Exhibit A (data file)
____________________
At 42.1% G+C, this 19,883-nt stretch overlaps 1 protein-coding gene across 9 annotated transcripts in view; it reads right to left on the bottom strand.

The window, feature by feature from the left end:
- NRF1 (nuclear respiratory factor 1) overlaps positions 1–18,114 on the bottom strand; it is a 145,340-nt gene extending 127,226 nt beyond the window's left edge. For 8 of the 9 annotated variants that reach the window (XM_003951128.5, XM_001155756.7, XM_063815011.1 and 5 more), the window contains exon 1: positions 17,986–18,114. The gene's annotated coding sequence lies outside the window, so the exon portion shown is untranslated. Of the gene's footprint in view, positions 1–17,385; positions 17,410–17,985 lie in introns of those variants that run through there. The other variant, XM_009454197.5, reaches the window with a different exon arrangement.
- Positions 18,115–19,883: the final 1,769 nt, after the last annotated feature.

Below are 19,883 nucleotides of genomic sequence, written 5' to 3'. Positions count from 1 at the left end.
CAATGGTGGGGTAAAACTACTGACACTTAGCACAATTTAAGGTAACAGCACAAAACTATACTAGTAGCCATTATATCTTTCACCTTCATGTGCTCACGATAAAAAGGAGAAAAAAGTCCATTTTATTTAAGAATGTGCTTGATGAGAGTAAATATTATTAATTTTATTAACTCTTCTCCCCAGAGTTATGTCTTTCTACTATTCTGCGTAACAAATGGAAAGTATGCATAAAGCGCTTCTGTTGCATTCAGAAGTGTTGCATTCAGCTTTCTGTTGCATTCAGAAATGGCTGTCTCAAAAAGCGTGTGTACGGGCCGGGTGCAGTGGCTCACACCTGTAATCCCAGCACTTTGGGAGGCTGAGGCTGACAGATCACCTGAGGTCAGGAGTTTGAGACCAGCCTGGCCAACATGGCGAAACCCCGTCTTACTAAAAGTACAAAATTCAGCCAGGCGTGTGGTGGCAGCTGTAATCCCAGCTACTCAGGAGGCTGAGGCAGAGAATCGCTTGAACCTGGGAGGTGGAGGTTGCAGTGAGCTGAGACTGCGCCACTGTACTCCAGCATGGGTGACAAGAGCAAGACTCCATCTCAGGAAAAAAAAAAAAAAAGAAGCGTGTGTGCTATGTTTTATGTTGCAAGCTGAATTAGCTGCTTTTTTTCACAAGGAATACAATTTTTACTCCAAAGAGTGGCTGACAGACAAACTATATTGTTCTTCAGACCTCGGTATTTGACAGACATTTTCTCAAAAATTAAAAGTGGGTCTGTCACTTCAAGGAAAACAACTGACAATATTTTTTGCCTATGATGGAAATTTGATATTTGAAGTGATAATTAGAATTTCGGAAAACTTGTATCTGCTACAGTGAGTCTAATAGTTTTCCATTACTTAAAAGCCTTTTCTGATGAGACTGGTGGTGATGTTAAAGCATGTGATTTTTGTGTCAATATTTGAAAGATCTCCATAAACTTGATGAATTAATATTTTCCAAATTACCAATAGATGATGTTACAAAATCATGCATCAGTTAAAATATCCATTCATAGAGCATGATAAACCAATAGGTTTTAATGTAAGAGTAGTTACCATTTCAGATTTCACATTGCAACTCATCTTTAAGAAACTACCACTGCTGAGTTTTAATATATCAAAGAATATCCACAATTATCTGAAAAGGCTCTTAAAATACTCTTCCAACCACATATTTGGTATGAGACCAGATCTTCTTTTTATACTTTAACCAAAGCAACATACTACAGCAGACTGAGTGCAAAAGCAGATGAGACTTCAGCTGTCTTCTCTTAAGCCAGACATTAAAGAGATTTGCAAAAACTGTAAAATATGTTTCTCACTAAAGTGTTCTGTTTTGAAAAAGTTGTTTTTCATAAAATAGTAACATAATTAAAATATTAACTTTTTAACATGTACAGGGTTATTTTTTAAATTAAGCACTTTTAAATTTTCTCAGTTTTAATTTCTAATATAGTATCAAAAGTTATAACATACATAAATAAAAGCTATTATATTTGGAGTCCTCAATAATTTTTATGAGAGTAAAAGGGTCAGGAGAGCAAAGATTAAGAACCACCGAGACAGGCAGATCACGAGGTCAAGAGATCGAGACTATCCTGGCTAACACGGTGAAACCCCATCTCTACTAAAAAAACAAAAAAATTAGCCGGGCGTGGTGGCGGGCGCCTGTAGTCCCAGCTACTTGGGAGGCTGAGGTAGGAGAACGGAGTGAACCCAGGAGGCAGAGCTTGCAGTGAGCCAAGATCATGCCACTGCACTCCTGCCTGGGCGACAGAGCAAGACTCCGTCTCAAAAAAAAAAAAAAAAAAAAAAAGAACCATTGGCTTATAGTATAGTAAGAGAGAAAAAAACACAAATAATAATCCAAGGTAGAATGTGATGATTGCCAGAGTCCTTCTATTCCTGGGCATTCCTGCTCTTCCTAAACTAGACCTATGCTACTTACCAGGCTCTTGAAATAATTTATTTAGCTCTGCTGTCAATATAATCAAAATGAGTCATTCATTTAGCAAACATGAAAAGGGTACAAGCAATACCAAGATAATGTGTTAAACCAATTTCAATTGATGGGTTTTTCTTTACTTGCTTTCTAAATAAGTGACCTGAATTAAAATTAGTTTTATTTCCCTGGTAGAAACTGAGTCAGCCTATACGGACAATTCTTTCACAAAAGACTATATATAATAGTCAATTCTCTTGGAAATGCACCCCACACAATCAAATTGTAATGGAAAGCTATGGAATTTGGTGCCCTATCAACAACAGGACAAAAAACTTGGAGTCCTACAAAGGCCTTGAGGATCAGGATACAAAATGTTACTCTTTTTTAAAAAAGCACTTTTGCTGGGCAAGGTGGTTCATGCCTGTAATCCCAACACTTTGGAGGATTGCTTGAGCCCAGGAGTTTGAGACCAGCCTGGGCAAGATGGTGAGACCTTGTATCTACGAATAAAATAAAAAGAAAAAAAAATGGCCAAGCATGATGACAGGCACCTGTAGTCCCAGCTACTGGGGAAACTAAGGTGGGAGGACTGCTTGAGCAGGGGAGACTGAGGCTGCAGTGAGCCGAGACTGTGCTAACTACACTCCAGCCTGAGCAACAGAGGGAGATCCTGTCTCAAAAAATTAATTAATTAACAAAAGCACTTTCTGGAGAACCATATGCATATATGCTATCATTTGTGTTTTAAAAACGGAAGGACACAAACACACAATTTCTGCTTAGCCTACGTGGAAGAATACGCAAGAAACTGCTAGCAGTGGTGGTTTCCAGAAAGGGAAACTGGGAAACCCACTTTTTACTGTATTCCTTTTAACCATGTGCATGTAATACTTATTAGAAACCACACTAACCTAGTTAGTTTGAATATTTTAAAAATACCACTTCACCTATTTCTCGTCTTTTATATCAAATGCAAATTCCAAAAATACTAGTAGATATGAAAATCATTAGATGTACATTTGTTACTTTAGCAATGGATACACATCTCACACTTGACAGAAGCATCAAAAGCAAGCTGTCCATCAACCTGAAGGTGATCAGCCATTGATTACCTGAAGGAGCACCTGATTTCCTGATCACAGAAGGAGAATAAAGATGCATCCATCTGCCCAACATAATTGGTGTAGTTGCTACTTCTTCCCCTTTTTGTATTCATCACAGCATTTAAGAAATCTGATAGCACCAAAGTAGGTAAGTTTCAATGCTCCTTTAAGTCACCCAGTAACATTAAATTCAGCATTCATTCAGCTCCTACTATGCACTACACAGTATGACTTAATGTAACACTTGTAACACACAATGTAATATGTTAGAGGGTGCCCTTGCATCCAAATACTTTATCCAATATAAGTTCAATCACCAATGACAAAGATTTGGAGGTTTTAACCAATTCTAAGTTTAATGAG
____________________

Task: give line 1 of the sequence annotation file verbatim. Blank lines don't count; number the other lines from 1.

At 42.1% G+C, this 19,883-nt stretch overlaps 1 protein-coding gene across 9 annotated transcripts in view; it reads right to left on the bottom strand.